Tuesday we headed back to Primary Children's Hosptial. We had an appointment with Dr. Such Neibar at 10:00. I had given him Clonadine for the drive because he isn't comfortable being strapped in his carseat. I think it has something to do with the angle it sits him in or the straps pushing on his tube. Terry Such-Neibar was excited about the way things are going although she was disappointed she wasn’t able to see him awake.
Highlights of the visit:
- Because he is calmer we have permission to adjust his medication times to fit our schedules and start decreasing meds according to his tolerance (although we are not supposed to take him off of seizure meds or reflux meds yet). Instructions to wean off of Tranxene first and then move on to Neurontin and report back in August. Laxatives and suppositories can be given just as needed instead of daily.
- We should follow up with the Neurologist in 6-12 months to see about coming off Phenobarbital and Keppra if he doesn’t have any more seizures and check in with Dr. Brockmeyer in the next 3 months to check out his shunt.
- His ankles appear a little too stiff for Terry's liking so she wants us to wear the ankle braces more often. And he head is favoring the right side again so more neck stretches.
- Now he is 1 year he should be doing standing exercises to increase the bone density and keep the hips in joint since a normal one year old should be standing. Standing also helps with digestion. She wants us to start by holding him in a standing position for a few minutes and slowly work up to one hour a day. One of the therapists will see about letting us borrow a stander like he used in the hospital. She also ordered a hip x-ray as a baseline so we can compare his hip joints and density later on.
Most of my questions revolved around feeding which was deferred to Dr. Jackson who we met with at 2:30.
Dr. Jackson appointment:
Luckily, Charlie had received his Tranxene and Neurontin at 2:00 so he was pretty sleepy during the appointment. The nurse put a numbing cream around the g-tube and let it sit for 20-30 min and we also gave him Ativan. Dr. Jackson came in and explained the procedure and said it is pretty uncomfortable but is really brief so they don’t feel like it is necessary to do anesthesia. The old tube was cut and the yanked out of his stomach. It was NOT gentle in the least. Sort of like tearing off a bandaid with one big yank. Surprisingly Coop didn’t cry at all but it did wake him out of his deep sleep. Dr. Jackson was an hour late for surgery by this time so I didn’t get a chance to ask everything but I did tell him that I think Charlie was still having reflux issues despite being on Prevacid. When we discussed the dose he said it was far too low for his weight and tripled his current dose to start out with. He said our regular Pediatrician could follow up with the other issues such as consolidating Charlie’s feedings, testing for stomach acid, monitoring weight fluctuations, etc. So unless we have problems with the g-tube or it needs to be converted to a G-J tube then we won't ever see him again. The Mic-key button is low-profile so isn't as likely to pull it out. It is also easier to dress him without the bulky tube. Dr. Jackson said his hole looked really well healed and he didn't see any granulation tissue (excessive scar tissue). Yea!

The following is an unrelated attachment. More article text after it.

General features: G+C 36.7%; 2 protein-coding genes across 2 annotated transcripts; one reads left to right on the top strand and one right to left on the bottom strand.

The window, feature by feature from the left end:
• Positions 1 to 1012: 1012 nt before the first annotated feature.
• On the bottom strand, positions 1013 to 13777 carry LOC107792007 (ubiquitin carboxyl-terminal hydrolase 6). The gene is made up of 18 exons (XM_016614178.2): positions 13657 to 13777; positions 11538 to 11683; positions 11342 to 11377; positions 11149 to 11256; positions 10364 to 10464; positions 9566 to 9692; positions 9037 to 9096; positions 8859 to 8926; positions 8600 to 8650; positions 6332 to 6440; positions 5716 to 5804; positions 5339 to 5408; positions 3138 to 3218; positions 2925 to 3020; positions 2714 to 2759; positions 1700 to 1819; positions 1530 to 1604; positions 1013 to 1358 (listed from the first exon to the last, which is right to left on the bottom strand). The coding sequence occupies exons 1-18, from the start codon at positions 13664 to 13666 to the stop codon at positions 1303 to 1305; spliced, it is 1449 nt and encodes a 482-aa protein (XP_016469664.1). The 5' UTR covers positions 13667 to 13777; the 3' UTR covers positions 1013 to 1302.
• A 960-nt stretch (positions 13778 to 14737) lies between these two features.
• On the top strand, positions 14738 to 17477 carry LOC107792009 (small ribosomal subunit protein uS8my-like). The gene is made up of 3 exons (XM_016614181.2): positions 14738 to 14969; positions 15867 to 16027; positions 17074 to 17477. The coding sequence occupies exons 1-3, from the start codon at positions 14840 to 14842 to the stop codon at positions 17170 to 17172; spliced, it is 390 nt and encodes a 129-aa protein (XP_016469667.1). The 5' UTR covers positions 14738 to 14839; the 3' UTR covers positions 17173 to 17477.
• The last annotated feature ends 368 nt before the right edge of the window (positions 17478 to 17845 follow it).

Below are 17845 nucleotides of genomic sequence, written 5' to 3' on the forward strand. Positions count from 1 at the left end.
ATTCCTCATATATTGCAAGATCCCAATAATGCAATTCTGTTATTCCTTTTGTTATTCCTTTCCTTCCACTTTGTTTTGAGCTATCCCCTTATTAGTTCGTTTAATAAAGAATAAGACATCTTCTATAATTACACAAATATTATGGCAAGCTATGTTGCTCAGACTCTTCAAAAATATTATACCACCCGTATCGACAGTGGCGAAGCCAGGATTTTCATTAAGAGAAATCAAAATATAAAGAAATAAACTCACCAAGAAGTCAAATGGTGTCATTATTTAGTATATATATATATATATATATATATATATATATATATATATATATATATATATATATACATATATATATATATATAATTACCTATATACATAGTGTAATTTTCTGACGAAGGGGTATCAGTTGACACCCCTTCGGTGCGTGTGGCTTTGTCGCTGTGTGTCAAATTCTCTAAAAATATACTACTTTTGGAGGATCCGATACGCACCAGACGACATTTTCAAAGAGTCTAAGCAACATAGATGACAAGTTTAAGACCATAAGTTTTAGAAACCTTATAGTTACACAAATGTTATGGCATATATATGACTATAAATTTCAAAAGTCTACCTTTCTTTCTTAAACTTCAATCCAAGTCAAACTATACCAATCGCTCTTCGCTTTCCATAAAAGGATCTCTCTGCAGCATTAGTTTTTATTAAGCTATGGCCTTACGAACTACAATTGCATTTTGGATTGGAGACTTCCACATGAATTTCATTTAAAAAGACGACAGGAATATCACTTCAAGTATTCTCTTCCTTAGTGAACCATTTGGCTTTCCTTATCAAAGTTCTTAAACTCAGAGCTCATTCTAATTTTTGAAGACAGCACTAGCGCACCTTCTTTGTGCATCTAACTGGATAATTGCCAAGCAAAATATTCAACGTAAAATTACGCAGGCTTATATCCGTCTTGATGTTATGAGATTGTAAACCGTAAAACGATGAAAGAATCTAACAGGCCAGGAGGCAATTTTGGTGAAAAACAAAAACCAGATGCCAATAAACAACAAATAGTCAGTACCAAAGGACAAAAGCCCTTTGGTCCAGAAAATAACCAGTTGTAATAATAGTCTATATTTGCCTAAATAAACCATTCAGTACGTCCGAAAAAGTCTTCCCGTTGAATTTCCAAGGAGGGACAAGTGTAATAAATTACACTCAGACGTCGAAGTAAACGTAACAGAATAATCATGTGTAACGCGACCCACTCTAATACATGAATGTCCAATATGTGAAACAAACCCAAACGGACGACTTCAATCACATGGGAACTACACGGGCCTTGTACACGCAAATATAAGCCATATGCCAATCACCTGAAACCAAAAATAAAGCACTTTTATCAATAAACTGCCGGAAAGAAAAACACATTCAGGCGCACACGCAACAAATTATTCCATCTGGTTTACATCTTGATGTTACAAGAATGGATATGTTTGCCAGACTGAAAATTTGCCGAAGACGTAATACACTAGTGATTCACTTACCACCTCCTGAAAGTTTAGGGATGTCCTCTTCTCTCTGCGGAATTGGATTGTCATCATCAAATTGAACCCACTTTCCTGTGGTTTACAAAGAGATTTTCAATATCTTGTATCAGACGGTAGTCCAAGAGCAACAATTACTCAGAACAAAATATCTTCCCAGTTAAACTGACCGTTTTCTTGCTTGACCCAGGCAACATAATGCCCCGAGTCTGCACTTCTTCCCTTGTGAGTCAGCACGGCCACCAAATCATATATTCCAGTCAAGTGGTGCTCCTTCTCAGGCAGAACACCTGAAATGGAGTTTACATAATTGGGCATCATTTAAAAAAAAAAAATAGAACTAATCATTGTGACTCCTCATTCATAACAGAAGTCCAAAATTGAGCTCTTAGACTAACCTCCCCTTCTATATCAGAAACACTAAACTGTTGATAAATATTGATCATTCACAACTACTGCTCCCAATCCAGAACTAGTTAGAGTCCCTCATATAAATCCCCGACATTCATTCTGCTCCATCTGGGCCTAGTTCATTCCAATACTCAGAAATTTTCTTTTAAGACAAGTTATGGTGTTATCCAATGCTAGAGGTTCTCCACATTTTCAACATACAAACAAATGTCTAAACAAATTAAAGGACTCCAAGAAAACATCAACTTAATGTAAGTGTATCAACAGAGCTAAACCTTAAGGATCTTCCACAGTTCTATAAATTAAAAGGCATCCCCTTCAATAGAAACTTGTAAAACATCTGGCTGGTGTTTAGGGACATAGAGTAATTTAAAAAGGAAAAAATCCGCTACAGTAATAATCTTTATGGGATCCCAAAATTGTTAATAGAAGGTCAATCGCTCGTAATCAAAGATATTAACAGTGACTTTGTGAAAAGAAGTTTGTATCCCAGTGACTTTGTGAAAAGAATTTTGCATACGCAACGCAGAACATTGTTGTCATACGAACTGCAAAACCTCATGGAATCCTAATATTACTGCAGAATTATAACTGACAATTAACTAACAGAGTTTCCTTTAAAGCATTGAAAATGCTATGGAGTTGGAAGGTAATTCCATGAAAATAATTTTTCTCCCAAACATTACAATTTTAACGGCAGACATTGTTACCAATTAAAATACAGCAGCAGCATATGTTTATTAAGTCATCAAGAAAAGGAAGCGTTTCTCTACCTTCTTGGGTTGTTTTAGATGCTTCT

Because Coop had done so well with his appointments we went to see all of his girlfriends and Dave at the neurotrauma unit. It was so fun to see everyone again and made me miss them even more. By this time the numbing cream was wearing off so Charlie is letting us know that his tummy hurts.
Update on Outpatient Therapies-